All That You Need to Know About Wisdom Tooth Extraction

For most people, teeth are used to chew food and flash smiles. From the first time they erupt from your baby gums during the first few months of your existence to the time you get permanent teeth, they become the main target of your oral hygiene.

In light of how sensitive teeth can get—a part of your body with its own blood supply and nerve connections—if it starts becoming painful, you might be faced with wisdom teeth issues.

All That You Need to Know About Wisdom Tooth Extraction

The human mouth only has room for 28 teeth on average. However, many people end up with 32 teeth. Some permanent teeth got to go due to the excessive dental crowding going on.

  • What are Wisdom Teeth? The extra four teeth beyond the 28 teeth are known as wisdom teeth. They’re the dental equivalent of the vestigial tail or the appendix—a byproduct of ongoing human evolution that has lost their purpose over time.
  • Old Relic of the Past: Humans needed more teeth back during our nomadic days, when we Homo sapiens had more in common with Neanderthals. The extra teeth allowed our ancestors to chew down or masticate rougher, tougher food.
  • Replacement Teeth: The four extra chompers replaced any teeth we lost, making them semi-permanent teeth with an extra four tires, so to speak. They were also called wisdom teeth because they erupted during the “Age of Wisdom”, purportedly.
  • Age of Wisdom: People don’t necessarily become wiser when they have wisdom teeth erupt from age 17 to age 21. However, they’re usually on the verge of adulthood there, so it makes sense to call these extra molars “wisdom” teeth or at least “adult” teeth.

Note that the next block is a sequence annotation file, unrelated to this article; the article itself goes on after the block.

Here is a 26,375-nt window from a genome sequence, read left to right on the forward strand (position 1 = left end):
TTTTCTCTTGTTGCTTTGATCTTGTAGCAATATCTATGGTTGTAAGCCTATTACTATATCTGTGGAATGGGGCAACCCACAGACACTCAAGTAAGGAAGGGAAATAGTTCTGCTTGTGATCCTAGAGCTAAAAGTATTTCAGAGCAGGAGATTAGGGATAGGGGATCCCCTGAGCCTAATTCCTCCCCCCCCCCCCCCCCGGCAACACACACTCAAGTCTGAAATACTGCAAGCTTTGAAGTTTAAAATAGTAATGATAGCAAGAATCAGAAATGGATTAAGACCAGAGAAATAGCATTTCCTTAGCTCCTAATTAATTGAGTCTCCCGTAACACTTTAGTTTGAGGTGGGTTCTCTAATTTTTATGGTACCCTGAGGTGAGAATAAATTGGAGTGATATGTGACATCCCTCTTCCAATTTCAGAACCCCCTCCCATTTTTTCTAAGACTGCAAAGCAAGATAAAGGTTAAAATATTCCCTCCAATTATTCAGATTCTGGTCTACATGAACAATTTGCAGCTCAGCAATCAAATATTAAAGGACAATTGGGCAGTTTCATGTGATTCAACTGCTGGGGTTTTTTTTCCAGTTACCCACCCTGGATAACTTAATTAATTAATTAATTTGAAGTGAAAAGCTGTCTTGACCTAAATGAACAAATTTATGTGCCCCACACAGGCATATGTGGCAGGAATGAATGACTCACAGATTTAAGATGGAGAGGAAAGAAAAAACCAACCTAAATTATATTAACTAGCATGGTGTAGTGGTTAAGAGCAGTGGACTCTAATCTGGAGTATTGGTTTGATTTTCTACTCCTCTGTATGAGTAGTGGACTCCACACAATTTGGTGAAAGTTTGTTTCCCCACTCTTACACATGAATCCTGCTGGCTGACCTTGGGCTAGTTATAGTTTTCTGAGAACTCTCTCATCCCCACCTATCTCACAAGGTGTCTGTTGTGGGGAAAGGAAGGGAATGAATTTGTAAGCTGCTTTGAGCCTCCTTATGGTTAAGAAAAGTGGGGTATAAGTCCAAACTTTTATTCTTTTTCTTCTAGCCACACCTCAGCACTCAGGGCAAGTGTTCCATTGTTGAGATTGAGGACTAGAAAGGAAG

• Lost Their Purpose: The wisdom teeth lost their purpose around the time dental hygiene improved to the point that adults could keep all their permanent teeth without needing a second four-set of permanent teeth to replace them.
  • When They Become a Problem: Wisdom teeth can become a problem when they erupt around existing teeth awkwardly then produce gum pockets that your toothbrush couldn’t reach and could lead to bacterial spread and infection.
  • They Might Need Careful Removal: If removing wisdom teeth were easy, they wouldn’t be specifically classified as a separate, more expensive procedure compared to normal dental removal. They tend to erupt or emerge at small spaces, thus requiring surgery and careful extraction.

Why Should Wisdom Teeth Get Taken Out?

There’s a bit of a tight squeeze going on when it comes to the average person’s mouth that can fit only 28 teeth but has to deal with 32 teeth or about 4 more teeth. This can lead to partially erupted teeth and a Petri dish of bacteria in gum pockets.

At the back of your mouth, the wisdom teeth serve as your third molar set: A spare four teeth. They’re typically spotted via dental x-ray.

Some people can get away from leaving them there if they don’t cause complications. However, most people have them removed before they get really problematic due to them being impacted.

Wisdom teeth might not erupt normally due to how far back in the mouth they are and how little space is left for them to emerge.

They can end up trapped in the gums or jawbone, which causes pressure and pain emanating from their nerve endings, your gums, and the nerve endings of neighboring teeth.